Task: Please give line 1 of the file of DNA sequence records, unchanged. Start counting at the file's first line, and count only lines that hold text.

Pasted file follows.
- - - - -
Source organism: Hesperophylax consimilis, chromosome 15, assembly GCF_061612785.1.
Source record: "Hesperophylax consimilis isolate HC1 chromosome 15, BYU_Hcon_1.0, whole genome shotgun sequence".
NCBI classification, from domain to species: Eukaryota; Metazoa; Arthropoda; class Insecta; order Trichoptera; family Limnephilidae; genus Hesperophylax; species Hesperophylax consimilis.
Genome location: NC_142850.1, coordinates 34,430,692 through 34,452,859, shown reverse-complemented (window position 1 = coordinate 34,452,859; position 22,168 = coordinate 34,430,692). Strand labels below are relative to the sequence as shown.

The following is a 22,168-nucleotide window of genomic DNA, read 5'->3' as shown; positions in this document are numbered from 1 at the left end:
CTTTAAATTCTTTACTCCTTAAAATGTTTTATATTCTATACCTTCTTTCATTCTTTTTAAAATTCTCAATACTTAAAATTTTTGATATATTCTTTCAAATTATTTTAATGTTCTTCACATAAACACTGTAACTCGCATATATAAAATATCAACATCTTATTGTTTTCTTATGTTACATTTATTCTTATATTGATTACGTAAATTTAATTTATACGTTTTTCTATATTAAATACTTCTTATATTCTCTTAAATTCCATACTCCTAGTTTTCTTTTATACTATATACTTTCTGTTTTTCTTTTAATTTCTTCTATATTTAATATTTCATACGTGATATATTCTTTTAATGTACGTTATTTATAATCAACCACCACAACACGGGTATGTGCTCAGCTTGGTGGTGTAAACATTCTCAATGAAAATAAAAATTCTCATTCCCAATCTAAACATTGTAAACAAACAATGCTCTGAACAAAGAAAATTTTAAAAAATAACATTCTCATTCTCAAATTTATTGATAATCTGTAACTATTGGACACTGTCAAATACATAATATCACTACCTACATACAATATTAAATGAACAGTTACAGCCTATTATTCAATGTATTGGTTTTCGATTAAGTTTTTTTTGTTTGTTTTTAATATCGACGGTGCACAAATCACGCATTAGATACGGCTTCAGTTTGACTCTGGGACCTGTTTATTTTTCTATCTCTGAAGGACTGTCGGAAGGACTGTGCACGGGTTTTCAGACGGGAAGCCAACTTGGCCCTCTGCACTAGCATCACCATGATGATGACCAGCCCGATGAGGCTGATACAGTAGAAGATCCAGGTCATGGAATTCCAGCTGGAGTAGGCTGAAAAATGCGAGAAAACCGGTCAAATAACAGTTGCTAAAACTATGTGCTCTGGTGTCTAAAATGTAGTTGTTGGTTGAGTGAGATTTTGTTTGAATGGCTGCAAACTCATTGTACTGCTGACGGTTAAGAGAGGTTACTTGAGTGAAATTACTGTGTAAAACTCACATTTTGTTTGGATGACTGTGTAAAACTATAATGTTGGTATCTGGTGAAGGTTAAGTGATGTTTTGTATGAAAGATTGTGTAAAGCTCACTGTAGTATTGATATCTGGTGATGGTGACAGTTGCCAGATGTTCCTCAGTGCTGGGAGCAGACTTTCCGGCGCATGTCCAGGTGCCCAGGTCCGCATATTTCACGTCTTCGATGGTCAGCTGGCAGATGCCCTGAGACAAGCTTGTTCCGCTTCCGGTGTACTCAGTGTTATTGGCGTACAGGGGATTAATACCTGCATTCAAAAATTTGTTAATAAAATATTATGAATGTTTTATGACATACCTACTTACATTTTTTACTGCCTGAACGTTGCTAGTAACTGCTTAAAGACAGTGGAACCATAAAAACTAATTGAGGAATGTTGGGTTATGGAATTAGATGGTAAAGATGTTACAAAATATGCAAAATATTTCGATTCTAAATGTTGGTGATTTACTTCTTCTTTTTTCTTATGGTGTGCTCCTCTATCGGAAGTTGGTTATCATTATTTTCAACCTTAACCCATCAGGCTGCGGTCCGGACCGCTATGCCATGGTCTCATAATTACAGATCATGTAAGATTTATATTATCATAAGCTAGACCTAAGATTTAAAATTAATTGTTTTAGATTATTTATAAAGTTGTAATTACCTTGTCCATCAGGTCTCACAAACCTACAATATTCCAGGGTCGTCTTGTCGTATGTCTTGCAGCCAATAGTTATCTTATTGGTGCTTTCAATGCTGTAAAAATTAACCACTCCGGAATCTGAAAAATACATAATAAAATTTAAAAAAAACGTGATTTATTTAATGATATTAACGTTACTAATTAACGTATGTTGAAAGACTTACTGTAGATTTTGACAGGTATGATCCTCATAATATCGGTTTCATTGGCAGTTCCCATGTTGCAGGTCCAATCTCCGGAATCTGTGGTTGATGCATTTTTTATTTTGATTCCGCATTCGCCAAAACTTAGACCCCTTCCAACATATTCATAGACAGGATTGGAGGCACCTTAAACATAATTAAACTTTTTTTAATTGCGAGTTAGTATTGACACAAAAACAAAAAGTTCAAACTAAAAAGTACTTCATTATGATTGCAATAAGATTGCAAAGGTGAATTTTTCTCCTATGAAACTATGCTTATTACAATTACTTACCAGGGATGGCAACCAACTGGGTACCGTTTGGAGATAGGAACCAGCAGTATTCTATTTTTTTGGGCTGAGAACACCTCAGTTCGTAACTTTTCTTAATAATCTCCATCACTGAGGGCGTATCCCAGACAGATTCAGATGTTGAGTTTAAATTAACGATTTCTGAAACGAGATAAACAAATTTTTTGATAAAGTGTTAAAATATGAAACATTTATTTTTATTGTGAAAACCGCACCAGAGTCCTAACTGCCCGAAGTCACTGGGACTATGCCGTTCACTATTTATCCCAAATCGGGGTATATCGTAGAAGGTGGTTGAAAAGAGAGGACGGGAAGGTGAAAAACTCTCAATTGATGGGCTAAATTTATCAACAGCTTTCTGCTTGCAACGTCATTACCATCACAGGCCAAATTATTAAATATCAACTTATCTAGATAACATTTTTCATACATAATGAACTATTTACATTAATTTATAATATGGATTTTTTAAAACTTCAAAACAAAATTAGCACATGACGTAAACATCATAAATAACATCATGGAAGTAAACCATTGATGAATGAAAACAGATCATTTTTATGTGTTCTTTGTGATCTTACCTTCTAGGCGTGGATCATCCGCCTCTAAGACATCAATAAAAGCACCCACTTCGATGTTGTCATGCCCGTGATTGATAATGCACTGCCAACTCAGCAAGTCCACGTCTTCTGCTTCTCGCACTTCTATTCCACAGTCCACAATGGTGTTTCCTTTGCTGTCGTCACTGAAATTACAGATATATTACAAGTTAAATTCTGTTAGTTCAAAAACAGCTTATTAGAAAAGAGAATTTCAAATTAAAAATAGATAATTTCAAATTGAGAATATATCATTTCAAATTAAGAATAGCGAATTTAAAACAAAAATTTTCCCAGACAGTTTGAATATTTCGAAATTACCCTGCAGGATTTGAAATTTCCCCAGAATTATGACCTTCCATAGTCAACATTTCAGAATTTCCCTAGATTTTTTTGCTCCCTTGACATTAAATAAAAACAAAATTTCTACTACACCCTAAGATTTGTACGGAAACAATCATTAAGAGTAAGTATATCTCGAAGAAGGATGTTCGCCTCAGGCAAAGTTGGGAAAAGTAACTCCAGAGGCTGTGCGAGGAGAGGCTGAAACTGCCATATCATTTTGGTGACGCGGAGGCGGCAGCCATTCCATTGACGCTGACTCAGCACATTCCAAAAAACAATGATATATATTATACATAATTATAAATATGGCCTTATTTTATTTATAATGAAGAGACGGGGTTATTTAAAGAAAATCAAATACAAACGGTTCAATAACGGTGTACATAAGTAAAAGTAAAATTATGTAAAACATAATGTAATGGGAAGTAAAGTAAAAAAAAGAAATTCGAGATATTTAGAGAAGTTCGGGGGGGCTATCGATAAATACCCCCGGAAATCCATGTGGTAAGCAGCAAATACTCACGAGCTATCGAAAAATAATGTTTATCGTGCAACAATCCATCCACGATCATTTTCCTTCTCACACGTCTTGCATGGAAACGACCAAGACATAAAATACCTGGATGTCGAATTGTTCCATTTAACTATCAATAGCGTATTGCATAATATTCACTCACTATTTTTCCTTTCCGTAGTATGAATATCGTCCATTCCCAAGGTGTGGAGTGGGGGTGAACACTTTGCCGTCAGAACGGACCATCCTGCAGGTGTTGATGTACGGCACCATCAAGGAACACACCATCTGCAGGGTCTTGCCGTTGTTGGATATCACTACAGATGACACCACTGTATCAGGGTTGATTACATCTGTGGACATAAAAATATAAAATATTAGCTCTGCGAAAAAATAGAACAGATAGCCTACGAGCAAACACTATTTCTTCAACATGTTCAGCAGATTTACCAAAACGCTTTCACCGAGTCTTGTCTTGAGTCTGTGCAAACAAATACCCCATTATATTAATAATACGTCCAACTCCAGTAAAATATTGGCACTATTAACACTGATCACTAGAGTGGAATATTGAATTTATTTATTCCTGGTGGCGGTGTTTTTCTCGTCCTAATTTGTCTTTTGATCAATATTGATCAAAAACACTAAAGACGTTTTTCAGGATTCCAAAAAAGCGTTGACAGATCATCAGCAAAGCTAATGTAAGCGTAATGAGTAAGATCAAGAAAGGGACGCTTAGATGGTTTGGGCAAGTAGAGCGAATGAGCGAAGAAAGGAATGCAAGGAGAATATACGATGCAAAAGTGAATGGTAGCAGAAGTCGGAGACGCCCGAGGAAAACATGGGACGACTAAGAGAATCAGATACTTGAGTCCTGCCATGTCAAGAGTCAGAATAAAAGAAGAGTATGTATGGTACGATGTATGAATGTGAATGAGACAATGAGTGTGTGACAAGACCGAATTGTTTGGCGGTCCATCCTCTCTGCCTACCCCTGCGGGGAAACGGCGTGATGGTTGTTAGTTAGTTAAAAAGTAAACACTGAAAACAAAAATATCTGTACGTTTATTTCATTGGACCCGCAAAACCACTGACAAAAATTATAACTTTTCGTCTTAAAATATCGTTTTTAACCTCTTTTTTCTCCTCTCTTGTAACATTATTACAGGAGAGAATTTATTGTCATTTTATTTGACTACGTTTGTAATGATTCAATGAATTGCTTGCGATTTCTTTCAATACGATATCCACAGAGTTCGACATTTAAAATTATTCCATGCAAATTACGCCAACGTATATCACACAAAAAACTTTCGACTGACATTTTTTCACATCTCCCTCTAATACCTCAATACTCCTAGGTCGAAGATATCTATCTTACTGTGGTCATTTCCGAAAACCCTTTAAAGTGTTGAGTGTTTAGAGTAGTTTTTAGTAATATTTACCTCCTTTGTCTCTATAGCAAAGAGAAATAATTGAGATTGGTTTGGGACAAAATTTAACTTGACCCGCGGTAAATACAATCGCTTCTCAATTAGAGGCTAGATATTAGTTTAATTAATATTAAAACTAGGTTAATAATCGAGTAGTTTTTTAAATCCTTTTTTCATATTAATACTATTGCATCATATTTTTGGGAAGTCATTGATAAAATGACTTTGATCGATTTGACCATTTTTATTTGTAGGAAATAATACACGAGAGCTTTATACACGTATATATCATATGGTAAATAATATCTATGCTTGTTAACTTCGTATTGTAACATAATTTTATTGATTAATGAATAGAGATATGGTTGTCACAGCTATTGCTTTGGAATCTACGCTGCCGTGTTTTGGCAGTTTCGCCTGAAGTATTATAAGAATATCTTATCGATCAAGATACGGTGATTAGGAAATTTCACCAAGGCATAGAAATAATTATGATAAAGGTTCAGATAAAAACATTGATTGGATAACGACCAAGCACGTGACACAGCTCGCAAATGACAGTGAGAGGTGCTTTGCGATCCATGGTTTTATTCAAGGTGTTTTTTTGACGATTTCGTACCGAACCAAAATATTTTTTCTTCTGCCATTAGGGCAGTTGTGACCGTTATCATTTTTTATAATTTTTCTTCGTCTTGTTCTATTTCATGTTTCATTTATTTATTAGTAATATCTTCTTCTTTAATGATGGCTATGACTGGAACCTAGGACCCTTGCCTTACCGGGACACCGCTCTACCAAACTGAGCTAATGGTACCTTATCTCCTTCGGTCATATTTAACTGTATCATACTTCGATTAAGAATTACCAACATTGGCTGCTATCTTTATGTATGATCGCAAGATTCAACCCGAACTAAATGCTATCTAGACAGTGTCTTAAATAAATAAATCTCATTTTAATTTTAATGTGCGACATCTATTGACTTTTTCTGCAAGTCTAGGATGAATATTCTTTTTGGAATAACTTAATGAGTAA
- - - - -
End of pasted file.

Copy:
Source organism: Hesperophylax consimilis, chromosome 15, assembly GCF_061612785.1.